Monday, July 29, 2013

New Content: Arthur Sullivan's "The Lost Chord" Live on Songs of the Victorians

I've now added new content to Songs of the Victorians!  Users can now view the archive page and the analysis page of Sir Arthur Sullivan's "The Lost Chord" (1877), a song setting of Adelaide Procter's "A Lost Chord" (1860).  Many of you may know "The Lost Chord," since it, along with Balfe's "Come into the Garden, Maud," is one of the most famous Victorian parlor songs.  It has often been interpreted as a sentimental poem about the vital importance of religion and religious music in an uncertain world, but these interpretations do not take into account the surprising harmonic twists and the publication contexts of the poem (the poem was first published in The Englishwoman's Journal, a feminist periodical, and later in Legends and Lyrics, a volume of Procter's collected works).  I'm arguing that the song actually undercuts the expected sentimental solace and gives the poem new access to the political and social message of its two publication contexts: it unites the feminist and the religiously questioning reading.  By examining the musical reception history of Procter’s poem through multiple incarnations and remediations, we can rediscover this “lost chord,” hear its overlooked commentaries on women’s lives and religious doubt, and reinstate it in the polyphony of critical discourse.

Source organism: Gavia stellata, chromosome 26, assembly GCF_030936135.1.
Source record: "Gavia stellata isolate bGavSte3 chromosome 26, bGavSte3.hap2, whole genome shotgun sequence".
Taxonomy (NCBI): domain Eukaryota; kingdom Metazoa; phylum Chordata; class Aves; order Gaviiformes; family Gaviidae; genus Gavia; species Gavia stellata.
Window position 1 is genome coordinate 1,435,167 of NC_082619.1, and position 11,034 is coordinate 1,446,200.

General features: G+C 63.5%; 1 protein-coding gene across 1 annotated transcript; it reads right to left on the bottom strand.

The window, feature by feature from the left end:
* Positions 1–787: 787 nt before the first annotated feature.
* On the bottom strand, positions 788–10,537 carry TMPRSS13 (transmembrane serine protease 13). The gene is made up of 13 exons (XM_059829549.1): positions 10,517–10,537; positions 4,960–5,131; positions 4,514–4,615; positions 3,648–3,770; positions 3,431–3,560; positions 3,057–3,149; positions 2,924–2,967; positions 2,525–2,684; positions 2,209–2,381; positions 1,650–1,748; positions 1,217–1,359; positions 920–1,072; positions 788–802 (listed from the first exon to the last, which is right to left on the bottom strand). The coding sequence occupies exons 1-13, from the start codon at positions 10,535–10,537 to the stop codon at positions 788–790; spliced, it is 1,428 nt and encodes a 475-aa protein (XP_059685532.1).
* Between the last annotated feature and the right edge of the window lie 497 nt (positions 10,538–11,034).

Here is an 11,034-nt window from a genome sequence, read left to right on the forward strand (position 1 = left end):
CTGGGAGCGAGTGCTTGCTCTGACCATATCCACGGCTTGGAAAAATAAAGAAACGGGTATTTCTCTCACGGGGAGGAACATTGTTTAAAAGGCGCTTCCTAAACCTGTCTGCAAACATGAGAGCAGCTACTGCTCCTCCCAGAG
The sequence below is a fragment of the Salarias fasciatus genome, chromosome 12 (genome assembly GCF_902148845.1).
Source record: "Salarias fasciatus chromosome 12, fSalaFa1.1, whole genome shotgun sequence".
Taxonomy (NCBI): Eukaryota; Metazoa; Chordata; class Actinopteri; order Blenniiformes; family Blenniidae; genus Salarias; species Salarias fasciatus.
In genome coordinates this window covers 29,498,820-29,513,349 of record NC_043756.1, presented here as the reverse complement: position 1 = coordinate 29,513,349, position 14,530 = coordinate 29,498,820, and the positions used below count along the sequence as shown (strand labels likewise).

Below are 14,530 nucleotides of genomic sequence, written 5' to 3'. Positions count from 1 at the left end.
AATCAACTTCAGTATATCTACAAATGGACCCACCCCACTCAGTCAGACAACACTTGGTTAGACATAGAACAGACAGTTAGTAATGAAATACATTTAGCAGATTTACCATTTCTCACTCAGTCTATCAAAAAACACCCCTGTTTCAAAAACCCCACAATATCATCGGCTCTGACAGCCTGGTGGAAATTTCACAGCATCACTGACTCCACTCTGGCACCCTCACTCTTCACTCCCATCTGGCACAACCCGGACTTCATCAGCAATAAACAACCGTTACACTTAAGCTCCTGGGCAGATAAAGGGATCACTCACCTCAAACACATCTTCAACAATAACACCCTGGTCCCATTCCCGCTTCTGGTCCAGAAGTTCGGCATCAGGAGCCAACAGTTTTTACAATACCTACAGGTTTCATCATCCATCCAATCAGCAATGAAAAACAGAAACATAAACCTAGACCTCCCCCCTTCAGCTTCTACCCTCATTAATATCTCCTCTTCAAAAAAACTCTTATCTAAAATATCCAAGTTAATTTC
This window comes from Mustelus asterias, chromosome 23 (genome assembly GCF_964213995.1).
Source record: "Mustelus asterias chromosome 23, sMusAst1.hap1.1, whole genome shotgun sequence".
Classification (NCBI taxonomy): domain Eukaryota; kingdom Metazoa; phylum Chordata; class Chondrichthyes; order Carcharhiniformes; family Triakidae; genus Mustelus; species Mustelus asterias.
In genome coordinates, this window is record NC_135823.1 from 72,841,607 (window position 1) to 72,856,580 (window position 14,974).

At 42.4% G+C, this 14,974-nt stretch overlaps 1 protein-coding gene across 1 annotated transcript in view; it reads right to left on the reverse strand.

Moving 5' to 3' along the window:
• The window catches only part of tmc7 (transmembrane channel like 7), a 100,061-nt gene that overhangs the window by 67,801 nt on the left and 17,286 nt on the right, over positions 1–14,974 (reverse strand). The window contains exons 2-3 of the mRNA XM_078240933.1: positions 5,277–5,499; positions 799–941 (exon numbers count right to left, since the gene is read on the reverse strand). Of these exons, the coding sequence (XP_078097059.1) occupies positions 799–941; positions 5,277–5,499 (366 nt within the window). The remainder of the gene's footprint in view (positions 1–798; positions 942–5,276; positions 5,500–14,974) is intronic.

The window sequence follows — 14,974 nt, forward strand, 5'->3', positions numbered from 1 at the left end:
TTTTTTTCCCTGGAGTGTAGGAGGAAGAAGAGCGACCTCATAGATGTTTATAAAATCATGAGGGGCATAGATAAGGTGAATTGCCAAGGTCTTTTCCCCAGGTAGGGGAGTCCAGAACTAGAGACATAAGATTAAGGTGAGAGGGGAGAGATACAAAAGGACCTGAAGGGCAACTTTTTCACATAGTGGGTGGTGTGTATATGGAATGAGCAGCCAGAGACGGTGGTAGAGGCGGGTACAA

The final section of Songs of the Victorians (until I start accepting submissions from other scholars), on Arthur Somervell's Maud (1898), a song cycle that uses Alfred Tennyson's monodrama Maud (1855) as text, is almost done.  I hope to have it go live next week.

I'd love to hear your comments on this new section, so please leave your thoughts below.  Thanks!

Wednesday, July 24, 2013


I'm back in Charlottesville after five weeks of traveling in Europe for conferences.  I had a wonderful time both at NAVSA Venice (read my thoughts on the conference and workshop here) and at the Ninth Biennial Conference on Music in Nineteenth-Century Britain, held in Cardiff.  I met many scholars whose work I've admired and quoted for years and met many new colleagues and friends, and Songs of the Victorians received an enthusiastic response.  Next week, I'll be posting news about more updates to Songs of the Victorians (including, I hope, an announcement that the archive and analysis pages for the next song are live).

For this week, I wanted to inform you of two interviews I've given since getting back in the country about my digital projects.  First, I was interviewed by feminist blogger Jaclyn Munson for "Onward and F-Word" as part of her "women to watch series" about my research, digital projects, and investment in feminism.  I was honored to be the first woman interviewed in this group, and you can read the interview here.

This morning, my interview about Augmented Notes with Hope Leman for Critical Margins went live. As many of you probably know, Critical Margins is a blog on "book culture, technology, reading, and publishing in the digital age."  My interview is part of a series that Hope is conducting about advances in digital publishing, and I'm thrilled to be included.  If you want to learn more about Augmented Notes, you can read that interview here.

More next week!